Reading and Use of English
Welcome to Death Valley
If you think we’ve been having a hot summer here in Europe, you should take a drive
through Death Valley. The heat hits you like a blast from a furnace when you get out of
your car. After a few minutes under the scorching sun and a couple of souvenir photos
taken on the baking sand, most people have had enough. Death Valley is officially the
hottest place in America. The highest temperature ever was recorded in 1913 at
57.7°C. The first impression you get of Death Valley is sand and heat. Sand everywhere, as far as the eye can see, shimmering in the heat. Death Valley, with its
3.3 million acres, is the largest national park outside of Alaska. It is the land of
mountain-sized sand dunes, below-sea-level salt flats, and colorful sandstone canyons.
Visitors often underestimate how hot and dry Death Valley can be, no matter what time
of year. Even short easy walks can be fatal if temperatures soar above 38°C. The valley’s extreme climate and
inhospitable sand and mountains attract not only moviemakers,
but also tourists. Every year 1.3 million tourists come to Death Valley. While
Americans tend to avoid the scorching summers, Europeans often decide to go at the
hottest time, just to see what extreme heat is like: they’re “weather tourists”. Hotels are
packed in the hottest months, between May and October. There is even a golf course in
Furnace Creek, and a 135-mile ultramarathon that starts in Badwater, the lowest point
in North America, and continues through
Death Valley to the Sierra Nevada.
The people who gave the valley its name were not there to play golf or go running: they
were looking for a way across California, where gold had been discovered in 1849. One
group of pioneers thought they had found a shortcut across the desert, but their trip
ended up taking months. When they finally left, one of the group is said to have
declared: “Goodbye Death Valley” and the name stuck.
Despite the name, there is a lot of life in Death Valley. More than 1,000 species of
plants live there. In spring, if the conditions are right – enough sun and rain, not too
much wind – the desert flowers bloom – a spectacular sight. The flower show lasts only
a few weeks before Death Valley’s scorching heat returns and the flowers wither and
die. Animals have also adapted to the harsh environment, especially smaller species
like mice and bats, but also coyotes. And for reptiles the conditions are ideal. There are
also some species
you would prefer not to meet, like rattlesnakes and scorpions.
There have always been human inhabitants, too. The Timbisha Shoshone Native
Americans lived off the land here for centuries before the first Europeans arrived, and
some families still live at Furnace Creek. The discovery of gold, silver, copper, lead, zinc
and borax, which is used in laundry and cleaning products, brought miners and mining
companies to Death Valley. When the mines stopped making money, often after
only a few years, the towns that had sprung up became deserted, creating another of Death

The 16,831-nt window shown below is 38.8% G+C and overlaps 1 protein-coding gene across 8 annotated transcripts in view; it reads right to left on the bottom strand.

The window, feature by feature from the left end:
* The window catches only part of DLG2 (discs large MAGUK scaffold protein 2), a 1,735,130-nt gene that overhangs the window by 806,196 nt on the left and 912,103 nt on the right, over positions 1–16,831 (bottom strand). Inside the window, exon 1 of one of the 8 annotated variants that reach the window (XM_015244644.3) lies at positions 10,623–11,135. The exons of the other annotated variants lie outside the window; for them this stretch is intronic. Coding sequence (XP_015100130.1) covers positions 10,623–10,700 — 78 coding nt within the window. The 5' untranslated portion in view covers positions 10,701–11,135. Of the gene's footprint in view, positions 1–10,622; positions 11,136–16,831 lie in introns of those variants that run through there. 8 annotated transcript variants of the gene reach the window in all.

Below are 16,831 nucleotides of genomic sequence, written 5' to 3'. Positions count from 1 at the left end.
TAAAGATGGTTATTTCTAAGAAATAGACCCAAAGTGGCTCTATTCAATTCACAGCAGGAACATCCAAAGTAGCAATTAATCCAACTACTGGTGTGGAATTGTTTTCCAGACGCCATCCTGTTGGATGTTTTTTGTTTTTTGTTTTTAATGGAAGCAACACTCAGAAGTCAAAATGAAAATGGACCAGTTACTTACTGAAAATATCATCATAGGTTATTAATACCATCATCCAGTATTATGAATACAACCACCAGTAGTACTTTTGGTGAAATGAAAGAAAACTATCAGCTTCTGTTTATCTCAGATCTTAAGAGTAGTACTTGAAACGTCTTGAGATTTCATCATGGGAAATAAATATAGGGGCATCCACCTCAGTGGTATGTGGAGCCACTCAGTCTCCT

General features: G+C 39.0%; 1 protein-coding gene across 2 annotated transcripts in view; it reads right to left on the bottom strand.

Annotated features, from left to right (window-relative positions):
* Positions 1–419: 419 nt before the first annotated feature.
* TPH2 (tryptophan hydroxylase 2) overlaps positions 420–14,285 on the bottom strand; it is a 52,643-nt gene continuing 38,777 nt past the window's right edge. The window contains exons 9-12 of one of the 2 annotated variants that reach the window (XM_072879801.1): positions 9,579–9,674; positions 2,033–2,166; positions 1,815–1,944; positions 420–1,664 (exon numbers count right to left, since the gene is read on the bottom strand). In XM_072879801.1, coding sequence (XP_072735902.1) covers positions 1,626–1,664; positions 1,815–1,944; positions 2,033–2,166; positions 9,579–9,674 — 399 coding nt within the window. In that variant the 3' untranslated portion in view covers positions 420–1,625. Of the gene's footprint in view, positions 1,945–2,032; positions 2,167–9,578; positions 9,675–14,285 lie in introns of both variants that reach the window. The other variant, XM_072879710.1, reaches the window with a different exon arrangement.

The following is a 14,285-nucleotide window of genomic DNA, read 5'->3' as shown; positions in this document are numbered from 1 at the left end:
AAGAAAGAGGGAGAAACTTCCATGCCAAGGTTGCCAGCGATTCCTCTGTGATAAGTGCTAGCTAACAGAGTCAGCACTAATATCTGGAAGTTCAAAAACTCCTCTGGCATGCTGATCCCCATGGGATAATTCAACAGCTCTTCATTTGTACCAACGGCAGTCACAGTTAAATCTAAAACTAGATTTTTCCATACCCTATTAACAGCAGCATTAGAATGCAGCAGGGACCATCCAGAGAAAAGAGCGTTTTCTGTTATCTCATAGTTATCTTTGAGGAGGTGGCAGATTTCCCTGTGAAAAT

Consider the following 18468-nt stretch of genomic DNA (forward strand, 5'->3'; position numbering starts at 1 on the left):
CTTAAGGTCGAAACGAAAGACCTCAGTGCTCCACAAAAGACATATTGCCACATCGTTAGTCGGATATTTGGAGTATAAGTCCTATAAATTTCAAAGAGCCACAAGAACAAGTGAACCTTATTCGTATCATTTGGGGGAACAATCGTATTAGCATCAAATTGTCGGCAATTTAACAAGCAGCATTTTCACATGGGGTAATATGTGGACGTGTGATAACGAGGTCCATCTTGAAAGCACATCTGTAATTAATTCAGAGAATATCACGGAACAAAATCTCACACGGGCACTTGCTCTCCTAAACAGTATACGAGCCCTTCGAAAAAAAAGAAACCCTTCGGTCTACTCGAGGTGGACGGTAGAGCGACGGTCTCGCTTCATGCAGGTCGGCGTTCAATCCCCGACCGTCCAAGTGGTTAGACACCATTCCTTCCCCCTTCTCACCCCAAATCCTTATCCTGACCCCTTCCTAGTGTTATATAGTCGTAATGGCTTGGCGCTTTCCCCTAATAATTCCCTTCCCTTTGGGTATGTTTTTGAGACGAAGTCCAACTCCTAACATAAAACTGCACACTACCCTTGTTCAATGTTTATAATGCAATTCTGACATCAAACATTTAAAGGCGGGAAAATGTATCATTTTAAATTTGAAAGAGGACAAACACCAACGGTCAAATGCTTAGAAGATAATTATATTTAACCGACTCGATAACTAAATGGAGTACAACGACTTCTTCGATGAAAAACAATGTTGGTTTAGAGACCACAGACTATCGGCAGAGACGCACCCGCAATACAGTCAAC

Valley’s attractions: ghost towns. Rhyolite, the “Queen City”, was the largest town in
Death Valley. Today, only ruins are left, protected by high wire fences.
adapted from: Read On, Carl Ed. Schünemann KG: September 2013
Read the text. Match the headings (A – F) with the paragraphs (1 – 4). There
are two more headings than you need.
A) Early inhabitants and past populations
B) Interaction between wildlife and climate
C) Origin of the term "Death Valley"
D) Population rise after industrialization
E) The foundation of a gold mine
F) The influence of climate and landscape on tourism
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Questions on the text
Answer the following questions in one to six words or in numbers.
How is the landscape of Death Valley described? (Name three facts.)
Who does not usually go to Death Valley in summer?
Why is it so difficult to find accommodation in Death Valley in summer?
How long did the journey of some settlers last in the 19th
How have living beings survived in Death Valley?
Why did people settle in Death Valley? (Name one fact.)
Why did ghost towns develop? (Name one fact.)
A closer look at the text
a) Which words from the text are paraphrased here?
long deep valleys with very steep sides made of rock
film directors who have full control over the
films they produce
b) Paraphrase the following words.
a running activity that takes a long time to
complete and that needs a lot of energy
c) Copy the sentence from the text that tells you that…
some moments in the blazing sun and on hot ground make a lot of people
people who visit Death Valley throughout the year often misjudge the
Language in use
Read the headlines from a newspaper and mark the correct solution.
Lots of Californians … their homes from forest fires.
A Madonna concert … in San Diego last week.
The Los Angeles City Council wants to … the minimum wage to $15 per hour by 2020.
Police arrested a man because he … a can of white paint at a
a) be thrown
b) had thrown
Inhabitants of San Francisco … when a bomb almost exploded in the city
d) were shocked
In February, Los Angeles will roll out the … again when the film stars arrive
for the Oscars.
a) blue curtains
b) green linen
c) red carpet
d) white tablecloth
California has been the nation’s top agricultural state for more … 50 years.
Over 5.3 billion eggs are produced each year … more than 19 million hens.